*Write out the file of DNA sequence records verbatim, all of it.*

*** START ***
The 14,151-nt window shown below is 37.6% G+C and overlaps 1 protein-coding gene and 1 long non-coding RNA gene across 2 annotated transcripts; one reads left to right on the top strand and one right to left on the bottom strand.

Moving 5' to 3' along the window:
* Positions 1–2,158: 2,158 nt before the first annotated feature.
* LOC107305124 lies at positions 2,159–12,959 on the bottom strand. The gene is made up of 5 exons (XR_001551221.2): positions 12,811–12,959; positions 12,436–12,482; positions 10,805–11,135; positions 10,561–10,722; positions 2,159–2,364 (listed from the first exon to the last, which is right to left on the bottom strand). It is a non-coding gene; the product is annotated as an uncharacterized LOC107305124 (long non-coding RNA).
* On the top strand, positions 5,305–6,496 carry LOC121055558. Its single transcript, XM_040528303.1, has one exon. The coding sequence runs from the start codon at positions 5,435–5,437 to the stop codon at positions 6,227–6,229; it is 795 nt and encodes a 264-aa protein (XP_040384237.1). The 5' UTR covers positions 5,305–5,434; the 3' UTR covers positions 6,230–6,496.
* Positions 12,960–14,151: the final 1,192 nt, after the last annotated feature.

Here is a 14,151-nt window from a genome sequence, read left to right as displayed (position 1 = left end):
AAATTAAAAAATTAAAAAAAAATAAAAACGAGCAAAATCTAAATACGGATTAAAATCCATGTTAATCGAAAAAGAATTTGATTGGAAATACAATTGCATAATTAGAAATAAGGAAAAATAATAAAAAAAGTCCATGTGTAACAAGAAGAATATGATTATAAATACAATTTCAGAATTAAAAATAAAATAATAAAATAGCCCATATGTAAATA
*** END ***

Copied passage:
The 14,151-nt window shown below is 37.6% G+C and overlaps 1 protein-coding gene and 1 long non-coding RNA gene across 2 annotated transcripts; one reads left to right on the top strand and one right to left on the bottom strand.

Moving 5' to 3' along the window:
* Positions 1–2,158: 2,158 nt before the first annotated feature.
* LOC107305124 lies at positions 2,159–12,959 on the bottom strand. The gene is made up of 5 exons (XR_001551221.2): positions 12,811–12,959; positions 12,436–12,482; positions 10,805–11,135; positions 10,561–10,722; positions 2,159–2,364 (listed from the first exon to the last, which is right to left on the bottom strand). It is a non-coding gene; the product is annotated as an uncharacterized LOC107305124 (long non-coding RNA).
* On the top strand, positions 5,305–6,496 carry LOC121055558. Its single transcript, XM_040528303.1, has one exon. The coding sequence runs from the start codon at positions 5,435–5,437 to the stop codon at positions 6,227–6,229; it is 795 nt and encodes a 264-aa protein (XP_040384237.1). The 5' UTR covers positions 5,305–5,434; the 3' UTR covers positions 6,230–6,496.
* Positions 12,960–14,151: the final 1,192 nt, after the last annotated feature.

Here is a 14,151-nt window from a genome sequence, read left to right as displayed (position 1 = left end):
AAATTAAAAAATTAAAAAAAAATAAAAACGAGCAAAATCTAAATACGGATTAAAATCCATGTTAATCGAAAAAGAATTTGATTGGAAATACAATTGCATAATTAGAAATAAGGAAAAATAATAAAAAAAGTCCATGTGTAACAAGAAGAATATGATTATAAATACAATTTCAGAATTAAAAATAAAATAATAAAATAGCCCATATGTAAATA